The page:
heard in the family circle, in the market place and in the temple. Let us not play with
this great heritage. It can never be replaced but once we lose it, we shall cease to be
Indians. Even our political independence will be of hardly much value either to ourselves
or to the world at large.
On the practical plane one must acknowledge that in terms of its grammar, phonetics, vocabulary and the Devanaagaree script, Sanskrit becomes a wonderfully efficient vehicle of communication. It is not surprising that recent empirical studies about the relative suitability of different languages and scripts for use in Computer programming and operation indicated that Sanskrit in Devanaagaree script was not only the most suitable but also that it perfectly satisfied every requirement as an optimal medium for use." The culture of Sanskrit and Sanskrit literature is actually the culture of synthesis and assimilation. The message of Sanskrit literature is one of humanism, of unity of mankind, of values, of peace and mutual understanding and of harmonious development of the individual and the society. Acquaintance with such literature can only elevate and widen one's outlook. Far from being obscurantist, the Sanskrit literature can be a positive force for progress and growth in the right direction.
It would help us to remain not too far behind those other countries that have surged far ahead of us in reaping the benefits of study of Sanskrit and Sanskrit literature. It would help reviving the ethos of India because synthesis, harmony, and reconciliation comprise the essence of the culture of Sanskrit. It would help us to unlock the treasure- house of scientific insights and research results concerning positive sciences in our ancient literature. It would help us in using Sanskrit as a medium par excellence in Computer operations and as a language for the new technology.
It would help us to invigorate various languages of India. As Gandhi Ji said, "Sanskrit is like the river Ganga for our languages. I always feel that if it were to dry up, the regional languages also would lose their vitality and power. It seems to me that an elementary knowledge of Sanskrit is essential. It is not sentiment on my part that makes me say so but practical consideration of the utility to our country of this great language and the vast knowledge held in it." To quote Jawaharlal, "The past is gone and the present is with us and we work for the future."
But I have no doubt that whatever shape
that future may take, one of the biggest, the strongest and the most powerful and the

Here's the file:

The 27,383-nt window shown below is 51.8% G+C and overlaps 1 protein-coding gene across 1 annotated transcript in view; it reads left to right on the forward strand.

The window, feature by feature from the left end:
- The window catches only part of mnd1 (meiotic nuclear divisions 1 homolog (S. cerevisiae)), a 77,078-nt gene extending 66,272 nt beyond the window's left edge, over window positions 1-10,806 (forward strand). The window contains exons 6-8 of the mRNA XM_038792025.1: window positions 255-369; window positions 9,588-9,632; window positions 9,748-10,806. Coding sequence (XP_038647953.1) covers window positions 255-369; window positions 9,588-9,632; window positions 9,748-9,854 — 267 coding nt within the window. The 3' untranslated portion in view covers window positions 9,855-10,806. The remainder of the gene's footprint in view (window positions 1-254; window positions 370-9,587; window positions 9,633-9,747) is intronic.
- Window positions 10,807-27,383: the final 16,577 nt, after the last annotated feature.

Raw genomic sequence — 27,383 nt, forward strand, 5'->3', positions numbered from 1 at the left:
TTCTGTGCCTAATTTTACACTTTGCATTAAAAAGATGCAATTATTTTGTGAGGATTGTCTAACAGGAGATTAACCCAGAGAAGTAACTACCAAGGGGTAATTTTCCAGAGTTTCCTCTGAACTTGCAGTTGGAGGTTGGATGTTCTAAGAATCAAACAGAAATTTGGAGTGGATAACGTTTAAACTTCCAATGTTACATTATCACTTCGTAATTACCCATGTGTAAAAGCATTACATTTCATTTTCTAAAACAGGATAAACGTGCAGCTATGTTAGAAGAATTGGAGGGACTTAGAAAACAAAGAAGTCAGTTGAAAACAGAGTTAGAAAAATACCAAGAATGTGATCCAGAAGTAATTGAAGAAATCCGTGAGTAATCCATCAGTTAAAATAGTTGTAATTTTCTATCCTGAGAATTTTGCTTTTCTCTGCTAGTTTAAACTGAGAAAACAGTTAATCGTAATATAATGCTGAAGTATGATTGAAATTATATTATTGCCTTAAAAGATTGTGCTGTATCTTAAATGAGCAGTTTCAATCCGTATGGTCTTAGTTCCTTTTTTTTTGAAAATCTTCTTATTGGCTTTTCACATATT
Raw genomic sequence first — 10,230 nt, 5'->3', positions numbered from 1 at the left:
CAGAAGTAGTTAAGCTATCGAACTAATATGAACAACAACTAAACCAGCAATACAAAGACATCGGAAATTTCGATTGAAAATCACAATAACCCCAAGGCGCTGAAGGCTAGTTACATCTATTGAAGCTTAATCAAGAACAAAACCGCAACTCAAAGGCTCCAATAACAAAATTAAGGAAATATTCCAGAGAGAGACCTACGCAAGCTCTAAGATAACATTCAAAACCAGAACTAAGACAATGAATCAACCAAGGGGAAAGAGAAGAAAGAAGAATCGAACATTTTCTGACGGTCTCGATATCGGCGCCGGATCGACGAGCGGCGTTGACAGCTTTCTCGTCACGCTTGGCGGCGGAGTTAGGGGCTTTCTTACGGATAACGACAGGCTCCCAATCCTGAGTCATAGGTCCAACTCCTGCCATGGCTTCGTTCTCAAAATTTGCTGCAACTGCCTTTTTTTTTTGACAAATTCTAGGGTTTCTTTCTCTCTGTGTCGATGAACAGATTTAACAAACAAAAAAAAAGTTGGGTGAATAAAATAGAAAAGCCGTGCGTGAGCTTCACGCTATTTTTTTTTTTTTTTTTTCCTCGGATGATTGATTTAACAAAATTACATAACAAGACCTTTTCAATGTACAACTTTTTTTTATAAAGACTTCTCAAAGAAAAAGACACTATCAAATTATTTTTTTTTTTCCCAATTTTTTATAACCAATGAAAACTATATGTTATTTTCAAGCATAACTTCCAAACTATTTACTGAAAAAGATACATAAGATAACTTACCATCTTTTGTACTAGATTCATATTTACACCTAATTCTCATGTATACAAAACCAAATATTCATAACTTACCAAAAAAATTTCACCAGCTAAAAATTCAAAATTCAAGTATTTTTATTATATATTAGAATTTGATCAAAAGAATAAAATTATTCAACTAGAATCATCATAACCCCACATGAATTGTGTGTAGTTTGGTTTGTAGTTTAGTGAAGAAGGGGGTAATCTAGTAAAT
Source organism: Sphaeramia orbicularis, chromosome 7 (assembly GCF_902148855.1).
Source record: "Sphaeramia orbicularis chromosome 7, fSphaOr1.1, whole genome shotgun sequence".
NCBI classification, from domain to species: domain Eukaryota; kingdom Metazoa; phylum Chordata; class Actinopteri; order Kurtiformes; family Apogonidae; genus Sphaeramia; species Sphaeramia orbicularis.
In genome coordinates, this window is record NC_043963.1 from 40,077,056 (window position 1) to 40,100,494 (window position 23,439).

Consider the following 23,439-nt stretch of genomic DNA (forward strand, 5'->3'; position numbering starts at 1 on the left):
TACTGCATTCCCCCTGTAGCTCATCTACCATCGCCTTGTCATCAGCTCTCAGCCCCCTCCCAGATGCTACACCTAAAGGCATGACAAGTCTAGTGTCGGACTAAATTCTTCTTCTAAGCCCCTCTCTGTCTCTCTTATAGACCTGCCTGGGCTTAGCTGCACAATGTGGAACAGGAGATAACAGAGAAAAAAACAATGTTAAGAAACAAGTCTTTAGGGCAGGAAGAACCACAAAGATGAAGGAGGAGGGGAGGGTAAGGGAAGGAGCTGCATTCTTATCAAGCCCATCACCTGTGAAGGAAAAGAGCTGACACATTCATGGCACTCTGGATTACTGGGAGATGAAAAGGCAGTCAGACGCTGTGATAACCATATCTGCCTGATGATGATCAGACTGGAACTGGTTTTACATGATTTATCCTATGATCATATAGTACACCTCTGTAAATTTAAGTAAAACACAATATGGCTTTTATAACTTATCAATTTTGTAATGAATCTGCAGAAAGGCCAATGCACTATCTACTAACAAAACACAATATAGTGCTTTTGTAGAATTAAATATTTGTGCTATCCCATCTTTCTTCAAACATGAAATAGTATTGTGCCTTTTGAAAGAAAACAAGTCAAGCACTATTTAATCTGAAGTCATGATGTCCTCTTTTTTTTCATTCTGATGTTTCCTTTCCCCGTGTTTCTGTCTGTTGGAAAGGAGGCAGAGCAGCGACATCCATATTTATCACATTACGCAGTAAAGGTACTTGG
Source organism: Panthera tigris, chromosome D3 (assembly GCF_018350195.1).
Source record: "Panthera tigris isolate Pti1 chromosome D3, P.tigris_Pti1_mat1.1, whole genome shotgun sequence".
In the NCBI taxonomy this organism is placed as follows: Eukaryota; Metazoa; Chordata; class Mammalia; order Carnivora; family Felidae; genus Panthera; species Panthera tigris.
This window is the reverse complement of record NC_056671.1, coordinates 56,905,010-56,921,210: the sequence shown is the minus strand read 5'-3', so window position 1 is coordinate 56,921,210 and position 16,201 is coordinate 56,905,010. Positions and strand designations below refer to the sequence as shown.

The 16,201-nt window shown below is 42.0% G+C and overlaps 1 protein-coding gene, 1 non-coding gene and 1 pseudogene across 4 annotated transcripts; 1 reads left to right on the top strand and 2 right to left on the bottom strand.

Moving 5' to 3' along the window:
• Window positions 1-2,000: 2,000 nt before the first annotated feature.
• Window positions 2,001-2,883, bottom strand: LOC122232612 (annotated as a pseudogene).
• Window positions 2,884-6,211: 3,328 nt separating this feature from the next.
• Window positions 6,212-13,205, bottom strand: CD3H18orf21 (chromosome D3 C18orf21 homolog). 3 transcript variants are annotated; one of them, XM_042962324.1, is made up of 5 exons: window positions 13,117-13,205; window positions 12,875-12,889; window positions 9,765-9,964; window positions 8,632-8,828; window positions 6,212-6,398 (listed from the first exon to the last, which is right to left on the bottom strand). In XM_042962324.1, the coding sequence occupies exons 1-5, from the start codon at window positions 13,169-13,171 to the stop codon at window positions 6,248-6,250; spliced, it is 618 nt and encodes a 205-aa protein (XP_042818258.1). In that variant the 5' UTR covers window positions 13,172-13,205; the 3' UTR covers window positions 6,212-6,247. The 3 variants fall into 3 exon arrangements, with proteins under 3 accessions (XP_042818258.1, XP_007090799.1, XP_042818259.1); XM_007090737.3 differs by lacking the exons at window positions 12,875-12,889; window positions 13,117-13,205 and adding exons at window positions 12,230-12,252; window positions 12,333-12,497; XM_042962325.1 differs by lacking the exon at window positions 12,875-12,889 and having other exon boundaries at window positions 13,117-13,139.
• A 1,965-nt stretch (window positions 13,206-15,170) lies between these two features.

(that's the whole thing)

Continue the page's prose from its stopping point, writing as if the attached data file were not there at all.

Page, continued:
most valued of our legacies will be the Sanskrit language.:
Sanskrit is thus for India the symbol and
substance of its national unity and as a connecting bond with Asia and the world to study
Sanskrit and disseminate Sanskrit among the people would not only be a tribute to Kali Daas
but a way of preparing ourselves for the future.
The Sanskrit language is the "devabh".
It is the language of the Sat Yug based on the true and perfect relation of Vaidik and Arth.
Everyone of its vowels and consonants has a particular and inalienable force which exists by
the nature of things and not by development or human choice.
Sanskrit ought still to have a future as a
language of the learned and it will not be a good day for India when the ancient tongue
ceases entirely to be written or spoken.
The ideal would be in a few years, to have
a rejuvenated Sanskrit as the representative language of India, that is a spoken Sanskrit.
Sanskrit is behind all the languages of India and it should be that.
When the great philologists and scholars of
computational linguistics whole-heartedly accept Sanskrit as the best and most scientific
language of the world, on what basis can one say that Sanskrit is a dead language? "Sanskrit
being a natural language, there is no question of its death. It is alive in the heart and mind
of the people of India." As Professor Sampurnanand has said, "Sanskrit is not merely
alive, it is also a medicine to make the dead alive."
The only safety, I tell you men who belong
to the lower castes, the only way to raise your condition is to study Sanskrit. Why do
you not become Sanskrit scholars? Why do you not spend millions to bring Sanskrit education
to all castes of India? That is the question. The moment you do these things, you are equal
to the Brahmin.... The very sound of Sanskrit words give a prestige and a power and a strength
to the race. Sanskrit and prestige go together in India. As soon as you have that, none dares
say anything against you. That is the one secret; take that up.
Created by Sushma Gupta on 3/15/06
Updated on 10/31/12